Forgive my inaccurate scribble:

GJsUHd7.jpg
 
I just meant that you are applying a psychological theory to a concept that I don't think it fits on; no offense intended. I just don't think the psychological theories you pointed out explain neighbourhood development very accurately. It's applicable, but it's not a cause-and-effect scenario, IMO. But anyways, moving on...

Your point about designing after people's tastes is a very good point though. Residential construction in this city seems very driven by the desire to have floor-to-ceiling glazing, and so I understand why developers and architects keep turning to it over and over again. It's a sexy thing to look at, and it's a great way to maximize sunlight and views. Some of us just keep dreaming that stricter environmental controls will spawn more architectural diversity, including on streets like Charles. Where are the Picasso condos, and other buildings that don't use floor-to-ceiling-glazing ad nauseam? Lots of cities around the world are building projects that use different materials, and often to great effect.

Even though buildings like CASA are very sexy and attractive to look at (for those of us who appreciate modern architecture, at least), I hope for more diversity, especially because one day these buildings will all be 30, 40 years old and from the same era. It's not the end of the world, but I think it would make for a better Charles Street down the road.

I agree with everything in this post. Just don't hold your breath. I keep tilting at the windmill of wall to wall windows as an environmental waste as well as highly impractical in daily use, but to no avail... The brain-dead first time buyers just keep wantin' 'em 'cause their friend's got 'em.
 
I heard (awhile ago) the lot next door on Hayden (the entire block including most of what's on Church Street as well) is to go highrise. 50s here as well?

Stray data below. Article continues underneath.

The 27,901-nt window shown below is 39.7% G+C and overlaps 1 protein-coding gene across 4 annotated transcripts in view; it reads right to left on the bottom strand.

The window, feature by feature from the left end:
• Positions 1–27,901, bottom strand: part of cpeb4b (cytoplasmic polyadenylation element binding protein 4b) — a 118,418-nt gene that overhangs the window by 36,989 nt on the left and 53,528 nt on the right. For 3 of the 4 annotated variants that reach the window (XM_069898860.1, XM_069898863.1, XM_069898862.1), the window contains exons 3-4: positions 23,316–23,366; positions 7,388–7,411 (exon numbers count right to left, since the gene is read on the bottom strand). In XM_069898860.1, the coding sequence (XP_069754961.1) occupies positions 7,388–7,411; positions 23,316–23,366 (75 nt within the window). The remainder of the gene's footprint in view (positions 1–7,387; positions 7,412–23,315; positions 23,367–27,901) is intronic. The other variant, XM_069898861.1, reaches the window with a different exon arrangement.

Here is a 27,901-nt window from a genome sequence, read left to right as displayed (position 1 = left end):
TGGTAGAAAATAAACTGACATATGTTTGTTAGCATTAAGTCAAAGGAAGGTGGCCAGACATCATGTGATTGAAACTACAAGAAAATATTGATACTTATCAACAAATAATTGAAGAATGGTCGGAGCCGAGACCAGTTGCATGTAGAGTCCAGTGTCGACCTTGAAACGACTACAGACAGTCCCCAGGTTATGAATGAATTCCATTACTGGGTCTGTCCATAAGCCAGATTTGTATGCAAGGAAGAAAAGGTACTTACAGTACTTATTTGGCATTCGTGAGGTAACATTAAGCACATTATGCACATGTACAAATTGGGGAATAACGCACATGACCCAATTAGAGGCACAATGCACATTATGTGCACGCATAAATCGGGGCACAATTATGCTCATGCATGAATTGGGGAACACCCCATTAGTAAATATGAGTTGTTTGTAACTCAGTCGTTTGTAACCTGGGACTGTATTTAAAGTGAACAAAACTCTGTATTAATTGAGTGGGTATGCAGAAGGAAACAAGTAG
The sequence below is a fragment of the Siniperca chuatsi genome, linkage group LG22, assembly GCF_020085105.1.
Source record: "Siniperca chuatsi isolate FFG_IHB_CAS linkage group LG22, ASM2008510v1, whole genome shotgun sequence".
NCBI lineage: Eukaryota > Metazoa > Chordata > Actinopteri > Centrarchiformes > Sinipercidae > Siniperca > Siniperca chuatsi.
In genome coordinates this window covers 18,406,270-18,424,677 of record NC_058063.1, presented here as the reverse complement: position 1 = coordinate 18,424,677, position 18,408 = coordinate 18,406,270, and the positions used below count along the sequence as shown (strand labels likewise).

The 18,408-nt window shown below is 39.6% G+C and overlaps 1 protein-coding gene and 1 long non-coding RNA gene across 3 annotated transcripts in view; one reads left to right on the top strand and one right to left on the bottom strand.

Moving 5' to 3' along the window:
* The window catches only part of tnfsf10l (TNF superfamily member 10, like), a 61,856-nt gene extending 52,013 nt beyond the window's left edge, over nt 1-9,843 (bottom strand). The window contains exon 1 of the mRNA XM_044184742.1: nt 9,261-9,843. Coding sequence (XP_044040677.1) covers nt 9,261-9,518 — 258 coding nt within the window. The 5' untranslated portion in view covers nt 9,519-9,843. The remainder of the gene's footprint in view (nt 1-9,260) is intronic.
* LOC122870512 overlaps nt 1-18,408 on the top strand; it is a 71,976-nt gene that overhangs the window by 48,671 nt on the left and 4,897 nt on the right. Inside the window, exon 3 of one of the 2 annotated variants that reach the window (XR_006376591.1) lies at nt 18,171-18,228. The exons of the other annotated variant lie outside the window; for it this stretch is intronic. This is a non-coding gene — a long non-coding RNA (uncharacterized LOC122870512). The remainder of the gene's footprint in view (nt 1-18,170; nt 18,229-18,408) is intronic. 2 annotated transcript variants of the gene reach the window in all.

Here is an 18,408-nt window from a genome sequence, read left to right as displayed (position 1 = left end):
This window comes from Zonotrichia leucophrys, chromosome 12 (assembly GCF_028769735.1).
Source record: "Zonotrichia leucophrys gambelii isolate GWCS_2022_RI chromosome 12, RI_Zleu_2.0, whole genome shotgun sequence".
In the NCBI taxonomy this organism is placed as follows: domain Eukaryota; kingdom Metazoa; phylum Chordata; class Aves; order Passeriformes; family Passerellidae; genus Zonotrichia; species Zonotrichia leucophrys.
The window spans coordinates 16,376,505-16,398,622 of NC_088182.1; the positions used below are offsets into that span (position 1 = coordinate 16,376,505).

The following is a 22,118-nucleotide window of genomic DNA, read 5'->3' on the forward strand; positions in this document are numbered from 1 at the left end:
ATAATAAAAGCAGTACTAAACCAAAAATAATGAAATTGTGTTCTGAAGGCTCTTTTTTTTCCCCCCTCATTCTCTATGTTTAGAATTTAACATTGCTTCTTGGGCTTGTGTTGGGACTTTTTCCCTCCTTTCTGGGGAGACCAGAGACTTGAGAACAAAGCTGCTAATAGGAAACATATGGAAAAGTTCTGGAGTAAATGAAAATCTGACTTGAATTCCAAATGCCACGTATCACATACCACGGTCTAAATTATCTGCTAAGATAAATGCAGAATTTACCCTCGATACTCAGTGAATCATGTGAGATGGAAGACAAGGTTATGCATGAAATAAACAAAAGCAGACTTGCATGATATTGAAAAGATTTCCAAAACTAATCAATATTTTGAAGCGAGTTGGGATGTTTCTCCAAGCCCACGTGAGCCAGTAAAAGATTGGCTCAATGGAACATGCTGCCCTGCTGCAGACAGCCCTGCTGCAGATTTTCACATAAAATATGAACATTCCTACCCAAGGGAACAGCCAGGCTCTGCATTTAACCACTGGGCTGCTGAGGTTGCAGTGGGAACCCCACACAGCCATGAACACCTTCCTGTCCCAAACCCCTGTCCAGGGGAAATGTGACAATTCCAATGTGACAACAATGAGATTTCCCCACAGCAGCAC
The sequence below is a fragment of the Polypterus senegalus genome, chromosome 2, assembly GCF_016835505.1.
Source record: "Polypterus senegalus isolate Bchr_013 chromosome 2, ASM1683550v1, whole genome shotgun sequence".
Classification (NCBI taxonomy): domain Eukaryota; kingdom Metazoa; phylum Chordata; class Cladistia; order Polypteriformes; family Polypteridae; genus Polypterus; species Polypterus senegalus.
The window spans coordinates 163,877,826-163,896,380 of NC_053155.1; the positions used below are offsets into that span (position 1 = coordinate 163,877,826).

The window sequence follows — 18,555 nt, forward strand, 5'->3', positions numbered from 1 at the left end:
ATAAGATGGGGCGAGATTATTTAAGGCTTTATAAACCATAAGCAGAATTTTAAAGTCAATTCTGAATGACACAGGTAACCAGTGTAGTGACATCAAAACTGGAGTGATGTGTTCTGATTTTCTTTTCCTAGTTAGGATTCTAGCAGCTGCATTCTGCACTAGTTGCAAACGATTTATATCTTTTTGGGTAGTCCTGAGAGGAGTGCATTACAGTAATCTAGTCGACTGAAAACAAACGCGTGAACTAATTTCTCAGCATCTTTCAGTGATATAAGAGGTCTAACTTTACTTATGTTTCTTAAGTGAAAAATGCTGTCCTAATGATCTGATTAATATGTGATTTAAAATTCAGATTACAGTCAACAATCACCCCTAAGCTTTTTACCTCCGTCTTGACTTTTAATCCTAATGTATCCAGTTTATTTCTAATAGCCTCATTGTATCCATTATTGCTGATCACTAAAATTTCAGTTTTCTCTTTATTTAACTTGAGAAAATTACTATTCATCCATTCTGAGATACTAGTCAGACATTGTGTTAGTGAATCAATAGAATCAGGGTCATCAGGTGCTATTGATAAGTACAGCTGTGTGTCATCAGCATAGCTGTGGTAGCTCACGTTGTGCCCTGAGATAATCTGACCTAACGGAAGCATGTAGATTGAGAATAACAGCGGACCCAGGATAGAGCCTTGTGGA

With all this development, you'd think we would see some more action on Church. It's so desolate as of now. There's almost nothing there in terms of retail, aside from MLG. Way too many parking lots and small structures that do nothing for the street for such an important corridor.
 
That is CASA II... Note BSN right next door. III would be on the lot to the right where that representation of the Post office is.
 
Sorry - it was intended as a joke - I'm quite sure Casa III will be just as "distinctive" as Casa II (& Casa I).
 
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Some of these people are going to have such awesome views...Looking at the picture above some people are staring right into another unit or even staring at a brick wall. Who would buy a unit facing wall??? What a joke...
 
The comparison of three Casa towers to a tract subdivision is reductio ad absurdum.

I'm not saying that downtown is going to look literally like a suburban subdivision. I'm saying that the repetition of the same buildings may come to be regarded as a reflection of cheap mass production (the most units for the least design costs) rather than an actual aesthetic statement. This is not so much a problem in this neck of the woods, but I think repetition has had a negative impact on the waterfront/south core where almost every tower is repeated at least once. It really does give the skyline a kind of mass produced quality rather than reflecting the kind of beauty we see in TD.
 
Some of these people are going to have such awesome views...Looking at the picture above some people are staring right into another unit or even staring at a brick wall. Who would buy a unit facing wall??? What a joke...

You expect to live in downtown, but you don't want any buildings nearby. Or maybe you do, but just ones that you can't see out of your window/balcony? Am I understanding that correctly?